Jupiter has been explored on several occasions by robotic spacecraft, most notably during the early Pioneer and Voyager flyby missions and later by the Galileo orbiter. The most recent probe to visit Jupiter was the Pluto-bound New Horizons spacecraft in late February 2007. The probe used the gravity from Jupiter to increase its speed. Future targets for exploration in the Jovian system include the possible ice-covered liquid ocean on the moon Europa.

Jupitor History

The Italian scientist, Galileo Galilei was the first astronomer to view Jupiter through a telescope. While viewing Jupiter, he observed four satellites orbiting the planet, which lent credence to the Copernican theory that the Earth and other planets revolve around the Sun. Previously, many people held to the belief, developed by 2nd century astronomer, Ptolemy, that everything revolved around the Earth. Galileo's discovery was a major step forward for astronomy. Jupiter's satellites are mostly named for his mythological lovers.

In May 2002, astronomers announced an additional 11 moons for Planet Jupiter. All 11 are small bodies with diameters estimated to be between 2 and 4 kms. The moons are inclined, highly elliptical retrograde orbits with an average distance of 21 million kms. from the giant planet. The number of moons now known to orbit Jupiter are 39 and makes it the planet with the most moons.

These discoveries have been possible by a new generation of electronic cameras that can scan wide areas of the sky and detect dim objects, making them very efficient tools to search for small moons.

Jupitor Rings

Jupiter has three thin rings around its equator. They are much fainter than the rings of Saturn.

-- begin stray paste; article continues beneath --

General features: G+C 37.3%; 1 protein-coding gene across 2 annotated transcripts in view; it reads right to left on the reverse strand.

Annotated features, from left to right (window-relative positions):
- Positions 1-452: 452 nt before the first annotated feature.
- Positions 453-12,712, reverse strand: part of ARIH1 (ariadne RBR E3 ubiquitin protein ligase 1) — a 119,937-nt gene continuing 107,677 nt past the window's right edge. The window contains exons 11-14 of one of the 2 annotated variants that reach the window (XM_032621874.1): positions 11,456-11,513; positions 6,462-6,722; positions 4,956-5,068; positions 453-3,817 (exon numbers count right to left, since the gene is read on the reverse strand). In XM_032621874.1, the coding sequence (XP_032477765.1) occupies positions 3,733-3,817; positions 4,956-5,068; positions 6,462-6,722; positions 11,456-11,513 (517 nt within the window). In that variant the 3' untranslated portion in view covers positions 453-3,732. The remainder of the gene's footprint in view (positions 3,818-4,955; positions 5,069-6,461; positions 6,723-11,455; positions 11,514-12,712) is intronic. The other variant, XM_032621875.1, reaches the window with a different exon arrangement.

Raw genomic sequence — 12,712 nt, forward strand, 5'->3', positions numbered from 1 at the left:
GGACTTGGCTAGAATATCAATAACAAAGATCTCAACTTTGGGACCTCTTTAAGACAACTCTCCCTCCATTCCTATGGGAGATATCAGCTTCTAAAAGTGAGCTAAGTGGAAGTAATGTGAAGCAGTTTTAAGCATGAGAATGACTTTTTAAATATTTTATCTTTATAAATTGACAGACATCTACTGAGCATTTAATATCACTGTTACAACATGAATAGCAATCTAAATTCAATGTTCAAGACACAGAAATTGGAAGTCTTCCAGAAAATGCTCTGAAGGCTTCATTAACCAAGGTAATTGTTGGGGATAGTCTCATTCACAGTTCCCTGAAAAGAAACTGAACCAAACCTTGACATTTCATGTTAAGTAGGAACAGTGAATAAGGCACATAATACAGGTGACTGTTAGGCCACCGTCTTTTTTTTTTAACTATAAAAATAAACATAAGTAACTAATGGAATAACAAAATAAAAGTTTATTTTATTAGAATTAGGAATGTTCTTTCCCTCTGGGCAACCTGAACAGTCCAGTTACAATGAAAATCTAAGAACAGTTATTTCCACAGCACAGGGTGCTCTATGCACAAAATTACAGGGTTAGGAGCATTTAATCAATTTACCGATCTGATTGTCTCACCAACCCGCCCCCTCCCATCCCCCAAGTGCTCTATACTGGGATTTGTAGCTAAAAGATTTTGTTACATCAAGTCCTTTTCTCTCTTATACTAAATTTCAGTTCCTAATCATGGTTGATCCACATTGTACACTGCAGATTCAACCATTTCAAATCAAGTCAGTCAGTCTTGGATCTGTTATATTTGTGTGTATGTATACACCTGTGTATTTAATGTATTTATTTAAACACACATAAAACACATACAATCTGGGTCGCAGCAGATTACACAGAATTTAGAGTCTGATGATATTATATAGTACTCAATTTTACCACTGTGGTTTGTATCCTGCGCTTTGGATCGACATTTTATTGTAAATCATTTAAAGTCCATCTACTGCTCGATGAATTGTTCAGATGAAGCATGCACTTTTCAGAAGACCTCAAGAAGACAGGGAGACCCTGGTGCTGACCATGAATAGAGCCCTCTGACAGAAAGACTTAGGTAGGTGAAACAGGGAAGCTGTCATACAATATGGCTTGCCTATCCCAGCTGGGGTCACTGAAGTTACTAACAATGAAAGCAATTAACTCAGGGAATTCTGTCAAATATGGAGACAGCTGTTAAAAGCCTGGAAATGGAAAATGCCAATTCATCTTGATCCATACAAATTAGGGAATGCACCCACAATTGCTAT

Jupiter can’t ever become a Star

Jupiter is the fastest spinning planet in the Solar System.

Jupitor Magnetic Field

Jupiter’s magnetic field is 14 times as strong as Earth

You can see Jupiter with your own eyes

Jupiter is usually the fourth brightest object in the sky at night and in our in the Solar System. The three objects that are brighter than Jupiter are the Sun, the Moon and Venus. Occasionally, Mars sometimes appears brighter than Jupiter.

Jupitor Atmosphere

Approximately ninety percent of the upper atmosphere is hydrogen, and approximately ten percent of the upper atmosphere is helium.

Jupitor Life

Amazing as it may seem scientists have speculated that life on Jupiter is possible. This would occur beneath the cloud cover where room temperature conditions exist, these lifeforms would be airborne although this theory is thought to be highly speculative.

Jupitor Gravity

Because of the giant size of Jupiter, the gravity there is 2.4 times more than on Earth. If you weigh 100 pounds on Earth, you would feel like you weighed 240 pounds on Jupiter.